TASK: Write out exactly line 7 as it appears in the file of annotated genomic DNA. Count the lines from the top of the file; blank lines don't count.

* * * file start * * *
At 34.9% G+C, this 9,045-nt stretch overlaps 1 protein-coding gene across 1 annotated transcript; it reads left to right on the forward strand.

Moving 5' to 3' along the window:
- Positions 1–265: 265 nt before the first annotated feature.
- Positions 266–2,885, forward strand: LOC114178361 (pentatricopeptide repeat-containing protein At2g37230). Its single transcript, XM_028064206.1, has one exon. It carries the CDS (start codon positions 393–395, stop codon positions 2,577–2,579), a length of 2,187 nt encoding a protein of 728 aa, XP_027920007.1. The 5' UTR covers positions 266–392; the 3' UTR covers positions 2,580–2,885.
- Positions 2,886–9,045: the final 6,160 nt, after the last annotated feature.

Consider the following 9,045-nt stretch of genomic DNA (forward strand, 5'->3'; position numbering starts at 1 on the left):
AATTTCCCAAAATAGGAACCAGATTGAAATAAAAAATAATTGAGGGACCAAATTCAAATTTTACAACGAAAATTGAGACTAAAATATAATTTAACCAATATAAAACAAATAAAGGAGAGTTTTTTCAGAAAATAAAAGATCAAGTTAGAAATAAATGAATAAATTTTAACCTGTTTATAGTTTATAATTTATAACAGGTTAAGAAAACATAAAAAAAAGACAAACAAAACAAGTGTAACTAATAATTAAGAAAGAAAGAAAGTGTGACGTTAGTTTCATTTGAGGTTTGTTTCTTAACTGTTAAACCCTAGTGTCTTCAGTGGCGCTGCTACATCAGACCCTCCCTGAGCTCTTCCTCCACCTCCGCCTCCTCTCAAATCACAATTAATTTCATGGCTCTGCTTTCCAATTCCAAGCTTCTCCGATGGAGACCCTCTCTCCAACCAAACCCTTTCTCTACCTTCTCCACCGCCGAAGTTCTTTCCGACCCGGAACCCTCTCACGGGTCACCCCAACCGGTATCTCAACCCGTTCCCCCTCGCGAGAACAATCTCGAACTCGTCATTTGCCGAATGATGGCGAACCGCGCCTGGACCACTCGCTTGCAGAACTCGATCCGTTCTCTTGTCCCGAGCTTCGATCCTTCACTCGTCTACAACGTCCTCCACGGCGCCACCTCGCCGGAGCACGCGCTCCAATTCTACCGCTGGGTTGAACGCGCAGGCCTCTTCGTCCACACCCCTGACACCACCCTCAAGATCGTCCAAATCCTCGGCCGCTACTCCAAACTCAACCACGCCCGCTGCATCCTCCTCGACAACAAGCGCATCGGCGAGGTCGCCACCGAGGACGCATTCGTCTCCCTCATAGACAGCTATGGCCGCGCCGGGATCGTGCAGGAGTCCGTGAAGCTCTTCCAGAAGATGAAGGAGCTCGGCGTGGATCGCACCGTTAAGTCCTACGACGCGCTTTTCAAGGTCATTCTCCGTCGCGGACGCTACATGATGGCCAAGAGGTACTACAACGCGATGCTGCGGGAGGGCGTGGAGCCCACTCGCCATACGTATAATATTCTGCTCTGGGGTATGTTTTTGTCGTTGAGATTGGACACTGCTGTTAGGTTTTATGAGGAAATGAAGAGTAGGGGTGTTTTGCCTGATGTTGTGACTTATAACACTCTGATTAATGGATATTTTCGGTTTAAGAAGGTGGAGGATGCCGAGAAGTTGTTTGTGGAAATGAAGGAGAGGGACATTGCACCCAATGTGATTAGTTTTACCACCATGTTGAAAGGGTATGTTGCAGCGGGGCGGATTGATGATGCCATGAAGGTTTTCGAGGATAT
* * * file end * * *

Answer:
AATTTCCCAAAATAGGAACCAGATTGAAATAAAAAATAATTGAGGGACCAAATTCAAATTTTACAACGAAAATTGAGACTAAAATATAATTTAACCAATATAAAACAAATAAAGGAGAGTTTTTTCAGAAAATAAAAGATCAAGTTAGAAATAAATGAATAAATTTTAACCTGTTTATAGTTTATAATTTATAACAGGTTAAGAAAACATAAAAAAAAGACAAACAAAACAAGTGTAACTAATAATTAAGAAAGAAAGAAAGTGTGACGTTAGTTTCATTTGAGGTTTGTTTCTTAACTGTTAAACCCTAGTGTCTTCAGTGGCGCTGCTACATCAGACCCTCCCTGAGCTCTTCCTCCACCTCCGCCTCCTCTCAAATCACAATTAATTTCATGGCTCTGCTTTCCAATTCCAAGCTTCTCCGATGGAGACCCTCTCTCCAACCAAACCCTTTCTCTACCTTCTCCACCGCCGAAGTTCTTTCCGACCCGGAACCCTCTCACGGGTCACCCCAACCGGTATCTCAACCCGTTCCCCCTCGCGAGAACAATCTCGAACTCGTCATTTGCCGAATGATGGCGAACCGCGCCTGGACCACTCGCTTGCAGAACTCGATCCGTTCTCTTGTCCCGAGCTTCGATCCTTCACTCGTCTACAACGTCCTCCACGGCGCCACCTCGCCGGAGCACGCGCTCCAATTCTACCGCTGGGTTGAACGCGCAGGCCTCTTCGTCCACACCCCTGACACCACCCTCAAGATCGTCCAAATCCTCGGCCGCTACTCCAAACTCAACCACGCCCGCTGCATCCTCCTCGACAACAAGCGCATCGGCGAGGTCGCCACCGAGGACGCATTCGTCTCCCTCATAGACAGCTATGGCCGCGCCGGGATCGTGCAGGAGTCCGTGAAGCTCTTCCAGAAGATGAAGGAGCTCGGCGTGGATCGCACCGTTAAGTCCTACGACGCGCTTTTCAAGGTCATTCTCCGTCGCGGACGCTACATGATGGCCAAGAGGTACTACAACGCGATGCTGCGGGAGGGCGTGGAGCCCACTCGCCATACGTATAATATTCTGCTCTGGGGTATGTTTTTGTCGTTGAGATTGGACACTGCTGTTAGGTTTTATGAGGAAATGAAGAGTAGGGGTGTTTTGCCTGATGTTGTGACTTATAACACTCTGATTAATGGATATTTTCGGTTTAAGAAGGTGGAGGATGCCGAGAAGTTGTTTGTGGAAATGAAGGAGAGGGACATTGCACCCAATGTGATTAGTTTTACCACCATGTTGAAAGGGTATGTTGCAGCGGGGCGGATTGATGATGCCATGAAGGTTTTCGAGGATAT